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RPGs, or relentlessly persistent girls by cassandrha

The Lion, the Witch, and the Wardrobe: A Summary
  • Lucy: there's a magical world inside of this closet
  • Edmund: don't believe her
  • Peter: I don't believe you
  • Aslan: believe her
  • Susan: Jesus Christ, a talking lion
  • Aslan: you are correct in multiple ways

What she says: I’m fine.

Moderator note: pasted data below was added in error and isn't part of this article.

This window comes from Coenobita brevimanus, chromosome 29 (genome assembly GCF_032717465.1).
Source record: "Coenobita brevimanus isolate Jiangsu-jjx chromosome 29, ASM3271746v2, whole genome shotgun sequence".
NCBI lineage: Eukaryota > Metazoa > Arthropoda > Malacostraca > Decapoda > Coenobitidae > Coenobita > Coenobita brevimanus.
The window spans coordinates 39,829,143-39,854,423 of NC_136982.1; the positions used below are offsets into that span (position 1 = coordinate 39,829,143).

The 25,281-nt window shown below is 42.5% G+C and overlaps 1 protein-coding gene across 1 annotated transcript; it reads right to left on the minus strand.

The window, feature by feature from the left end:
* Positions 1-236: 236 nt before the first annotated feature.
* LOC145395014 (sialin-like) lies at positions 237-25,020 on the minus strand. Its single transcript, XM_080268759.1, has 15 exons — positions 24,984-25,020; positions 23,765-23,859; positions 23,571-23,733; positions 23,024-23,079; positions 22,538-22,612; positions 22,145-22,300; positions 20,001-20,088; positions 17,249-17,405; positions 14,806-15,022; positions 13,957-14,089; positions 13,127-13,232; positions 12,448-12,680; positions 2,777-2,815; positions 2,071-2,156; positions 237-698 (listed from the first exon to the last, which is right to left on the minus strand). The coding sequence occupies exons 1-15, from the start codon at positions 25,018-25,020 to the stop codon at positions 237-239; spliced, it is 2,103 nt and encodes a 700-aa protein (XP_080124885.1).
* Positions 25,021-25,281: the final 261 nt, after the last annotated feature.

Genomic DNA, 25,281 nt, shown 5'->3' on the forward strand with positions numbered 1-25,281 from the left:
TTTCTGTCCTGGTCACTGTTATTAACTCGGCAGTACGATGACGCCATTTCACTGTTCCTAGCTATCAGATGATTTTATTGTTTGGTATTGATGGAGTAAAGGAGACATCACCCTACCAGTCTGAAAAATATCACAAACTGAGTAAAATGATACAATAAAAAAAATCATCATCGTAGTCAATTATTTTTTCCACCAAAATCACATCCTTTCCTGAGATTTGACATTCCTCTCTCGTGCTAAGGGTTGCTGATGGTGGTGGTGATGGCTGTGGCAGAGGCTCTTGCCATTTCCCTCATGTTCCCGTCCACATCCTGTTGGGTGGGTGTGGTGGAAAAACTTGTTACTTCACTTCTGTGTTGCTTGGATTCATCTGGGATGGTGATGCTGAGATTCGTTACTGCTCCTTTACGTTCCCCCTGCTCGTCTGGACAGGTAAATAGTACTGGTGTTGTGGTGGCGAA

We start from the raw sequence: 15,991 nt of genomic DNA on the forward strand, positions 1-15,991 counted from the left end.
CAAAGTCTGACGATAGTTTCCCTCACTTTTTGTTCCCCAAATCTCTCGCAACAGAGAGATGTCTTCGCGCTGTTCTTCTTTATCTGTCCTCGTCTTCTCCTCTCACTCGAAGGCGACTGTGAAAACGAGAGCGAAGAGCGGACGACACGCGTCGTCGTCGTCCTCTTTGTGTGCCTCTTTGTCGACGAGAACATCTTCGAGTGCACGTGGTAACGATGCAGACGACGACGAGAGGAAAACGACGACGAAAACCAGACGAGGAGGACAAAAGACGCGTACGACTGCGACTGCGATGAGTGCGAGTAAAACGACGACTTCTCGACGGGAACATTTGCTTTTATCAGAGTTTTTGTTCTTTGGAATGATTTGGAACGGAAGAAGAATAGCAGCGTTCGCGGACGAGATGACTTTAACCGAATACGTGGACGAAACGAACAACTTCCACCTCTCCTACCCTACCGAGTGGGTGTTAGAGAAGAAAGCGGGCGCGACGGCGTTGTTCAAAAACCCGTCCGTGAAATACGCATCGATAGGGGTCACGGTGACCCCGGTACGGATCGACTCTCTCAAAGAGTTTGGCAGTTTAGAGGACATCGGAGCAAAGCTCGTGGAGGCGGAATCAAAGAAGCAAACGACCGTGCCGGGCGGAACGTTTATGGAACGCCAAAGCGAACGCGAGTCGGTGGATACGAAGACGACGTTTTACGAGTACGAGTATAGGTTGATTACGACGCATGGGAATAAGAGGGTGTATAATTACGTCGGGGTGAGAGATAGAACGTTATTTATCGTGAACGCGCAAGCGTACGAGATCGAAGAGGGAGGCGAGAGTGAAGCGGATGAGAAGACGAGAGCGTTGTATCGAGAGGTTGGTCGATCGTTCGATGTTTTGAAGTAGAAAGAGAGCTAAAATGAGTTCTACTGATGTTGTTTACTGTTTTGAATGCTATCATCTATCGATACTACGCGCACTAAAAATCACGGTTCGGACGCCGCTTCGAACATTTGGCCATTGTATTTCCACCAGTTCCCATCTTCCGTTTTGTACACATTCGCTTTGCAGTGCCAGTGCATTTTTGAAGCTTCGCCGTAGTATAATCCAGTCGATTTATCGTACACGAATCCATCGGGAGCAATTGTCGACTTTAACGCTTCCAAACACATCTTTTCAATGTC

What she means: I understand the Chronicles of Narnia was at its heart a fairytale with theological analogies for children. But why did Lewis never address how they had to adapted to life on Earth again. Why does no one talk about how the Pevensies had to grow up with a kingdom of responsibilities on their shoulders, only to return to Earth and be children. Take Lucy, she was youngest and perhaps she adapted more quickly-but she had the memories and mind of a grown woman in an adolescent body. Edmund literally found himself in Narnia, he went from a selfish boy to mature and experienced man. He found a purpose and identity through his experiences to come back as just Edmund, Peter’s younger brother. Did people wonder why the sullen, sour boy came back, carrying himself like a wisened king? Did his mother wonder why he and Peter suddenly got along so well, why they spent so much time together now? And Susan, the girl of logistics and reason came back with a difference in her. She learned how to be a diplomat and ambassador, Susan the Gentle had to live to endure not-so-gentle circumstances. She had the respect she wanted, only to be just another teen girl. And Peter, he entered the manhood and maturity he so wanted. He earned the responsibility and stripes he yearned for. He learned to command armies and conduct the menial tasks demanded of a king to rule a nation. But he came back, appearing to be just anther glory-hungry boy. Not to mention the PTSD they must have struggled with. Especially Edmund. How often did he wake up in a sweat, screaming a sibling or comrade’s name? His parents believe it’s the war, but it’s an entirely different one he has nightmares about. How often did he have trouble with flashbacks and mood swings? And how many times did he and Peter sit over a newspaper or near the radio listening to reports on the troops. How often did they pour over lost battles and debate better strategies. Did their parents ever wonder why they seemed to understand flight war so well? How long was it before they stopped discussing these things in front of people? Why does no one talk about this???